Typos are the enemy of any writer – professional or not. Typos cost me a job, typos have bit me in the ass before. Typos almost destroyed my confidence as a writer and to this day, they still make me achy. But, this is for me as much as it is for you – typos are not the end of the world.
Typos have been an issue in my life for a while. I’m a writer, they are unavoidable, but at one point, I wanted to actually quit writing for good. It was my job in politics. I worked for a digital advertising agency that specialized in politics. My days consisted of social media – tweets and Facebook posts and fundraising emails. In advertising (especially digital where things constantly move), you create a lot of content. Unfortunately, as you produce more content, the margin for error and for typos goes up.
I’m not perfect, I make mistakes all day long. This job wasn’t any different. In fundraising emails, a few typos escaped through, even though the copy was read by myself, other people on my team, and the campaign. After a few typos (along with a frustrating campaign that I was just not a good fit for), I was put on a warning. If there was one more error, I’d be out of the company. With almost two months left until the election, I developed panic attacks just sending emails out.
Despite reading and reading and rereading until I couldn’t even comprehend what I was writing or reading anymore. The more panicked I was, the more typos came out. Other people on campaigns made mistakes, too, the pressure beginning to eat us all alive.
Looking back, the irony of it all – getting lectured from the CEO about typos when then man’s emails would be riddled with them and shorthand. In professional emails. I can only hope he used spell check before talking with clients.
Having panic attacks five days a week, sometimes multiple times a day is fucking exhausting. After the warning, I started applying for new jobs, knowing I wanted to jump ship by the end of the year.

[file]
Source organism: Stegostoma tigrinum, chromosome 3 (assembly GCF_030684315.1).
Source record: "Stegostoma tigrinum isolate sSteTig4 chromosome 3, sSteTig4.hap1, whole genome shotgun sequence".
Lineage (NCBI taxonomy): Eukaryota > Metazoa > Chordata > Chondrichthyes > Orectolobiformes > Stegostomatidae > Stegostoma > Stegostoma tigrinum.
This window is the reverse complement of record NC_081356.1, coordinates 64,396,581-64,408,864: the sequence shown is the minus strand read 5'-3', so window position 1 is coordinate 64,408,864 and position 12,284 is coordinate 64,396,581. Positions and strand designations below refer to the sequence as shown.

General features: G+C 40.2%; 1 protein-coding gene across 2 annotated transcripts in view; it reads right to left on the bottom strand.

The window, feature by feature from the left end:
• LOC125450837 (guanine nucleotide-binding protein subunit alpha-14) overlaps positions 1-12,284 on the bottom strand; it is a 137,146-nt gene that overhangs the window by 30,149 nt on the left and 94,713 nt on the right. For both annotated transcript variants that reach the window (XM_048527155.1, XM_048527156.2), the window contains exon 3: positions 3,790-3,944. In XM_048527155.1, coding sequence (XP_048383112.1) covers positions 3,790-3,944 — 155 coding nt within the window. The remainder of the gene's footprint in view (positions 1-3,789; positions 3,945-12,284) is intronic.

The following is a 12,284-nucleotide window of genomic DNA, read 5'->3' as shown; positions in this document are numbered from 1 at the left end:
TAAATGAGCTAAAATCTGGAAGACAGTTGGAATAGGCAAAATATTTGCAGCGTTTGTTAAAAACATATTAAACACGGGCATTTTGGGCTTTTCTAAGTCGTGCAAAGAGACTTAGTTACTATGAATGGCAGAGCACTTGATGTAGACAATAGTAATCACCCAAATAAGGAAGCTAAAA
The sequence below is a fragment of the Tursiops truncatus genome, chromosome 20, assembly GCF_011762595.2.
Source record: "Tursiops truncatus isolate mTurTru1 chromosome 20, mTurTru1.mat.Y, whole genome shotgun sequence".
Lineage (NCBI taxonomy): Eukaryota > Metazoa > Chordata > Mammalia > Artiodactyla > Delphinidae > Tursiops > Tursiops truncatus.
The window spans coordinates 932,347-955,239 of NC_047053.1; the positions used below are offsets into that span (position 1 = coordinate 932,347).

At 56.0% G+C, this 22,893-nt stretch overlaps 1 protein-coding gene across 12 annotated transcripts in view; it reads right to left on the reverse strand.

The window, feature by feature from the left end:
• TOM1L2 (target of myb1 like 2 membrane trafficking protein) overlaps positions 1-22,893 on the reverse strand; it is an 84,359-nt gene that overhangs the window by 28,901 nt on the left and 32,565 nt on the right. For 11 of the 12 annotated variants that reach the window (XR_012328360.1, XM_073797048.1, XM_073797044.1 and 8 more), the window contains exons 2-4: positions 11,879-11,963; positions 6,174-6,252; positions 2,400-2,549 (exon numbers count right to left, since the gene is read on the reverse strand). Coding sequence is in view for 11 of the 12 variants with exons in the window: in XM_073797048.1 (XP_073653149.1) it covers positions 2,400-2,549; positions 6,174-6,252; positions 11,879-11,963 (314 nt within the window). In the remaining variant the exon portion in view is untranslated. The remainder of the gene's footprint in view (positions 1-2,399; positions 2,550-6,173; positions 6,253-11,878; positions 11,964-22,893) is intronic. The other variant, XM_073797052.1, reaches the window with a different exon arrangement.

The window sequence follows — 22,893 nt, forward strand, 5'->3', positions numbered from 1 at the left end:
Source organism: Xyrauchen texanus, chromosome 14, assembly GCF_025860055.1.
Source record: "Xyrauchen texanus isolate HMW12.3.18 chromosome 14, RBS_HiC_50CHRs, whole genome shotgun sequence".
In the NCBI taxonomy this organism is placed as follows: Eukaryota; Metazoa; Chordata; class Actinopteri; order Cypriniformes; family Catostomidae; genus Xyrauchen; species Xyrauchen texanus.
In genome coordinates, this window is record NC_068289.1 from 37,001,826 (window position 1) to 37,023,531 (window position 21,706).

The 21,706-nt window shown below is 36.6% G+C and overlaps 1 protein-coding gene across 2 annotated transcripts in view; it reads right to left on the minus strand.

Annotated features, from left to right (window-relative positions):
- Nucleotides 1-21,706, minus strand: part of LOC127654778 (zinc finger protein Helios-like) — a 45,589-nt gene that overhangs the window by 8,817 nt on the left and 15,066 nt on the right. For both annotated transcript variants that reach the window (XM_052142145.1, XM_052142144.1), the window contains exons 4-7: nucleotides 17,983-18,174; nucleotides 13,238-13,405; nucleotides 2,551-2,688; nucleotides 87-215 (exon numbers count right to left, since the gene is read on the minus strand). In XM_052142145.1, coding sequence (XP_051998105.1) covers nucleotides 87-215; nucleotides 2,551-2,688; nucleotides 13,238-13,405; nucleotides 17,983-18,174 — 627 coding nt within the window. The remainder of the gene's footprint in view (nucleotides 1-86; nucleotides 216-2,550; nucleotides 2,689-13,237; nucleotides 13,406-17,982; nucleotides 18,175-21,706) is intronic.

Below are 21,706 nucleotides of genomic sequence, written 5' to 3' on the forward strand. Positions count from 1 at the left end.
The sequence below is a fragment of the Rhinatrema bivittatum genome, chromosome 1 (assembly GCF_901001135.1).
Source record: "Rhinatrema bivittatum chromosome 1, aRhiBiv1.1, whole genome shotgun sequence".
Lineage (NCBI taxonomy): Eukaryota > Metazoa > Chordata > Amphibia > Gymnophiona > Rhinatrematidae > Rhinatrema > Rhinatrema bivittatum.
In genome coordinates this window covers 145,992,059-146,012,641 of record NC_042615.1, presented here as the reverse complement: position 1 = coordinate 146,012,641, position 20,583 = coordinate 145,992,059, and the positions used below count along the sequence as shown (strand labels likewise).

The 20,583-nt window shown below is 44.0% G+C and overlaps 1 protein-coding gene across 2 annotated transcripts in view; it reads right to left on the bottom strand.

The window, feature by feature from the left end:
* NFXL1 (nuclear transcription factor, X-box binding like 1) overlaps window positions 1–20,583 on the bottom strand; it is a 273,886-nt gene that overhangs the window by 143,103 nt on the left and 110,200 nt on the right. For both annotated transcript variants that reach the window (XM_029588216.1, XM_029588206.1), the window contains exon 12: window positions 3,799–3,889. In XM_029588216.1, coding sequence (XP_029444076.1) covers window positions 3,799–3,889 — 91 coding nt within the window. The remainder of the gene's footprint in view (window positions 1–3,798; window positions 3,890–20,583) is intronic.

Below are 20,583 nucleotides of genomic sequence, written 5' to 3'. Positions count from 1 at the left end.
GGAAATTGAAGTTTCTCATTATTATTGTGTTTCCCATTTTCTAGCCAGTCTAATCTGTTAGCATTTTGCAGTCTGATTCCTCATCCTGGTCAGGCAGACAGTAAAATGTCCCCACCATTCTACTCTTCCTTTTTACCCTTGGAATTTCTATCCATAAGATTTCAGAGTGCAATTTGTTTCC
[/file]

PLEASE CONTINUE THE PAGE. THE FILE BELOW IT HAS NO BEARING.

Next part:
After the election, when I was let go, I have to believe that the typos played a part in this. A writer losing her job because of silly little typos? Silly little typos that had become such a scary process in my life?
Y’all I felt real pathetic. After this job, I had little confidence in my ability to succeed in any kind of creative role. Seven months of applications, trying to find a new job to replace the one I had, all the interviews going bust – well none of those things certainly helped my confidence. In fact, it wasn’t until I landed at my current job that I think that healing process of recovering from typos began to happen.
You see, in my current job, I send over 100 emails a day to customers. I no longer hesitate with the fear of hitting “send” and something not being correct. I feel confident enough that I can send that customer an email without typos. Most days, it’s not even an issue.
Related Post: Don’t Sell Yourself Short
Then the other day, a friend texted me that he had found a typo in my book. My book from three years ago. Looking at the screenshot he sent me, I don’t even remember the scene. But it’s all right because instead of getting all worked up and worried that there was another typo, I just shrugged. I’m a writer, I’m never going to escape them.
Realizing this, knowing that it wasn’t a disaster in my head, is such a major a relief. Having hit this breaking point, after thinking it would never hit, I feel like it’s important to say: typos aren’t fun. They’re embarrassing and they will humble the hell out of you. But typos are not the end of the world. Like taxes and death, you can’t avoid them forever. Whether you’re new to this or you’ve been writing for years, you’re going to have your fair share of typos.
Accept them, maybe embrace the funny ones, and keep writing. You’re so much more than a typo.